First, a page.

In other words, creation is a series of sign-posts toward the God who is both present in and far beyond everything that God has made.

The God who speaks to Job from the whirlwind

I love that.

While Elijah in his cave discovered that God was NOT in the whirlwind but in the still small voice of calm, Job is buffeted about by his own experience of grief and loss. His life, his emotions, are one big whirlwind – but God’s voice is louder still…

And, in the end, he advocates for Job...and against those friends who had sought to diminish the enormity of the situation by tidy, religious answers. Instead, taking me back to the music of Noye’s Fludde, God offers what amounts to a poem reflecting the unanswerable beauty of God’s creation.

Life, God suggests, is not a puzzle to be solved but a mystery to be recognised and entered into.

This is a mystery. It is not explained or defended; God merely asserts it. The world, full of beauty and creativity and danger, was not made merely for human consumption.

The story is bigger than us, and none of us are the main characters (see Job 38:12-39:30). God does not so much answer Job’s questions as re-frame them and offer Job a new way to see the world in which his grief and his experiences are not the end or the entirety of the story.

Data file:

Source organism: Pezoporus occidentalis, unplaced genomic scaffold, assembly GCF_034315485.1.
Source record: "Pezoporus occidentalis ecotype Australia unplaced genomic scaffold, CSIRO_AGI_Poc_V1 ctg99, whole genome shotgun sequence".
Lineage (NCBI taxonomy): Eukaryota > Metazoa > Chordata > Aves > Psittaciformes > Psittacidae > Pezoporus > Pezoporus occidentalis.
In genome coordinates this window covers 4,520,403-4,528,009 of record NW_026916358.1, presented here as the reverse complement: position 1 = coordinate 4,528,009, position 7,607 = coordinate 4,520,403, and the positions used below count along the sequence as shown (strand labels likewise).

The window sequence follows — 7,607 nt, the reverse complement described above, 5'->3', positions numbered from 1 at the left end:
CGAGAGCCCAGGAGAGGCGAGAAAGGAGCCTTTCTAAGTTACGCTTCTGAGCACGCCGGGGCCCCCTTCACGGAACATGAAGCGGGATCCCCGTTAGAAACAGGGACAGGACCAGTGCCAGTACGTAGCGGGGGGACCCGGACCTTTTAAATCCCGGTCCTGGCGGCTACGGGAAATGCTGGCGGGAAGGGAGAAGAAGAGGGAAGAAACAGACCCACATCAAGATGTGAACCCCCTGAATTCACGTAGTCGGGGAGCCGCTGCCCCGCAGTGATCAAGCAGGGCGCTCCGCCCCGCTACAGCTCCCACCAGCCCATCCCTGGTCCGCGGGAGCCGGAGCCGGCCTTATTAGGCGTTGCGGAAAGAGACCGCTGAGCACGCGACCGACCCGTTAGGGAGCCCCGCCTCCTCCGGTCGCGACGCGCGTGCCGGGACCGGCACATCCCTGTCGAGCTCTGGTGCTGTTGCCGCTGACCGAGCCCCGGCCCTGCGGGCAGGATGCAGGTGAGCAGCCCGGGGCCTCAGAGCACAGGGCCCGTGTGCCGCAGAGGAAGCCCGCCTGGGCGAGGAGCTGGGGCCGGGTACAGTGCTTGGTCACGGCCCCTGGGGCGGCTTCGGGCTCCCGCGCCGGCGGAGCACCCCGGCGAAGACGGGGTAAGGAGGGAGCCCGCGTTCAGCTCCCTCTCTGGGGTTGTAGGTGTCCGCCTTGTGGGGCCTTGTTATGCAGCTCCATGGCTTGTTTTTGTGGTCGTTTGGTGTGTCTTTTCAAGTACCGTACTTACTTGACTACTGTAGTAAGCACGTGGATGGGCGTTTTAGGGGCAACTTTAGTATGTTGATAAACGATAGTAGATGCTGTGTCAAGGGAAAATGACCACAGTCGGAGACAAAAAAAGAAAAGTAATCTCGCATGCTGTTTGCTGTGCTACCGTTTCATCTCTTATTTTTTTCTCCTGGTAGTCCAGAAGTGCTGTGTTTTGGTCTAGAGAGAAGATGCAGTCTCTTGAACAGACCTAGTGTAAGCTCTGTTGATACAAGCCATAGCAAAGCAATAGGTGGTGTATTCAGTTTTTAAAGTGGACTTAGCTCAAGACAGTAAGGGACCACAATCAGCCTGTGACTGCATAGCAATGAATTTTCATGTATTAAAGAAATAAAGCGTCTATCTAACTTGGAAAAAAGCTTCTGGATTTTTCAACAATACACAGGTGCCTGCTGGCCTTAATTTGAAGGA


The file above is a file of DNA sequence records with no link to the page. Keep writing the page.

Of course, the divine speeches do not answer Job’s questions—nor ours, I imagine. But they give us a glimpse of the deepest and richest of all of God’s storehouses of knowledge. Lest we imagine that the divine speeches exist to stop us from asking any more questions, God seems intent on engaging Job in an actual dialogue, and draws him back to the conversation again and again.

There’s absolutely NO problem from God’s perspective our ranting at sharing our confusion, our pain, our grief.

Being real, as Job was real, is a keystone of our relationships with one another and with God, so please, I beg you, keep God and to each other about order, justice, and the structure of creation itself. And keep on looking around you.

Th ere’s so much to marvel at, so many traces of God’s beauty in the beauty around us, even in the rhythms of loss and decay and death. All things in their season.

To end, here’s Gerard Hughes again

Now I know that you are always greater than anything I can think or imagine...I am glad that I cannot locate you, define you, describe you.

Now I can thank you for the mystery of my being

You are the God of every situation. God in our darkness drawing us to light. God who is for us, even when we are against ourselves…

Sunday, October 10, 2021

The Camel and the Needle - Address for Welcome to Sunday 10th October 2021

Have you ever been so anxious to hear the answer to a question that you’ve actually run to discover it?
Maybe when you were a child…when you wanted to know if it was OK to go to a friend’s house for tea, or whether the post had arrived on your birthday?